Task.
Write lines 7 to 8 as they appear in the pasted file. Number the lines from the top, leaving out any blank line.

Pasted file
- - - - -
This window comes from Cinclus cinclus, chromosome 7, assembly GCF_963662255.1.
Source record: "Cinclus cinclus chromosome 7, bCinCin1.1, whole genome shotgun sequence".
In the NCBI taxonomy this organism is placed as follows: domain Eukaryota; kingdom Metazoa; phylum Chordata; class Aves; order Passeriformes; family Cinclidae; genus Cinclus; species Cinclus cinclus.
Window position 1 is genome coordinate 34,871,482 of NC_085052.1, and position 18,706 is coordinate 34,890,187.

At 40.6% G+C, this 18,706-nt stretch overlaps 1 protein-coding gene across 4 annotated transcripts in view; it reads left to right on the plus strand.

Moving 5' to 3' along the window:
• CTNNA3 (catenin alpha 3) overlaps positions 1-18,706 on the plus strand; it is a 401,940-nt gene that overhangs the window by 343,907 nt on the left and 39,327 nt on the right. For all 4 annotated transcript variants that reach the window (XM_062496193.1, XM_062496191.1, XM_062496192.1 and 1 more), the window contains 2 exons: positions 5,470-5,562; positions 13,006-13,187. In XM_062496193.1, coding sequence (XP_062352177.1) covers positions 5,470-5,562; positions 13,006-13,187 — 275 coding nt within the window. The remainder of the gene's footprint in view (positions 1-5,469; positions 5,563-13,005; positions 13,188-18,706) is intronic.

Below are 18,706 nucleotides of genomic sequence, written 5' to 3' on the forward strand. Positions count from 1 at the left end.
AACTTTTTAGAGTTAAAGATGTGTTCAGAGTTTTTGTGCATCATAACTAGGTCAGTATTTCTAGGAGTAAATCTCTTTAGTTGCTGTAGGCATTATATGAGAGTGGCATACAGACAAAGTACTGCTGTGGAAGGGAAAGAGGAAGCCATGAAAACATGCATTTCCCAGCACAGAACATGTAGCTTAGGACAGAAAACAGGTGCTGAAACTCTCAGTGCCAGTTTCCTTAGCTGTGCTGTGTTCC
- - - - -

• CTNNA3 (catenin alpha 3) overlaps positions 1-18,706 on the plus strand; it is a 401,940-nt gene that overhangs the window by 343,907 nt on the left and 39,327 nt on the right. For all 4 annotated transcript variants that reach the window (XM_062496193.1, XM_062496191.1, XM_062496192.1 and 1 more), the window contains 2 exons: positions 5,470-5,562; positions 13,006-13,187. In XM_062496193.1, coding sequence (XP_062352177.1) covers positions 5,470-5,562; positions 13,006-13,187 — 275 coding nt within the window. The remainder of the gene's footprint in view (positions 1-5,469; positions 5,563-13,005; positions 13,188-18,706) is intronic.

Below are 18,706 nucleotides of genomic sequence, written 5' to 3' on the forward strand. Positions count from 1 at the left end.